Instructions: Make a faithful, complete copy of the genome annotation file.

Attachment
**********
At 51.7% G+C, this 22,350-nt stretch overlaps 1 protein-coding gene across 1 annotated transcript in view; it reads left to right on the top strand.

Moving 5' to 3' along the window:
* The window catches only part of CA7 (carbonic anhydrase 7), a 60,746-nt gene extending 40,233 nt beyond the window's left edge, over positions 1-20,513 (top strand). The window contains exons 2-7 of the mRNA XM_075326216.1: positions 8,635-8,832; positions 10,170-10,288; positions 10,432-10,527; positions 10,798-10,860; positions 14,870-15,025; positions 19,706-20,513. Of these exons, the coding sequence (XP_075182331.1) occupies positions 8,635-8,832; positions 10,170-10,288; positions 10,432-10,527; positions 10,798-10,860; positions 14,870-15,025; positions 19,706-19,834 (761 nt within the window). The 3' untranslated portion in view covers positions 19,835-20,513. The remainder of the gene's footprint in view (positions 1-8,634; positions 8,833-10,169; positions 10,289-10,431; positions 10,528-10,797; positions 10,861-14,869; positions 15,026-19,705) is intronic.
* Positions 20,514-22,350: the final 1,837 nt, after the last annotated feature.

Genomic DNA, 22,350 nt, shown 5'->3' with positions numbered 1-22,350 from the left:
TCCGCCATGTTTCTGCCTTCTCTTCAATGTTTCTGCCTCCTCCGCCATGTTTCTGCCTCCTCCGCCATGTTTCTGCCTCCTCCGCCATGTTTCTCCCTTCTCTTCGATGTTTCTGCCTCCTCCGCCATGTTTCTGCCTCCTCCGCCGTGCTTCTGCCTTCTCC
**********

At 51.7% G+C, this 22,350-nt stretch overlaps 1 protein-coding gene across 1 annotated transcript in view; it reads left to right on the top strand.

Moving 5' to 3' along the window:
* The window catches only part of CA7 (carbonic anhydrase 7), a 60,746-nt gene extending 40,233 nt beyond the window's left edge, over positions 1-20,513 (top strand). The window contains exons 2-7 of the mRNA XM_075326216.1: positions 8,635-8,832; positions 10,170-10,288; positions 10,432-10,527; positions 10,798-10,860; positions 14,870-15,025; positions 19,706-20,513. Of these exons, the coding sequence (XP_075182331.1) occupies positions 8,635-8,832; positions 10,170-10,288; positions 10,432-10,527; positions 10,798-10,860; positions 14,870-15,025; positions 19,706-19,834 (761 nt within the window). The 3' untranslated portion in view covers positions 19,835-20,513. The remainder of the gene's footprint in view (positions 1-8,634; positions 8,833-10,169; positions 10,289-10,431; positions 10,528-10,797; positions 10,861-14,869; positions 15,026-19,705) is intronic.
* Positions 20,514-22,350: the final 1,837 nt, after the last annotated feature.

Genomic DNA, 22,350 nt, shown 5'->3' with positions numbered 1-22,350 from the left:
TCCGCCATGTTTCTGCCTTCTCTTCAATGTTTCTGCCTCCTCCGCCATGTTTCTGCCTCCTCCGCCATGTTTCTGCCTCCTCCGCCATGTTTCTCCCTTCTCTTCGATGTTTCTGCCTCCTCCGCCATGTTTCTGCCTCCTCCGCCGTGCTTCTGCCTTCTCC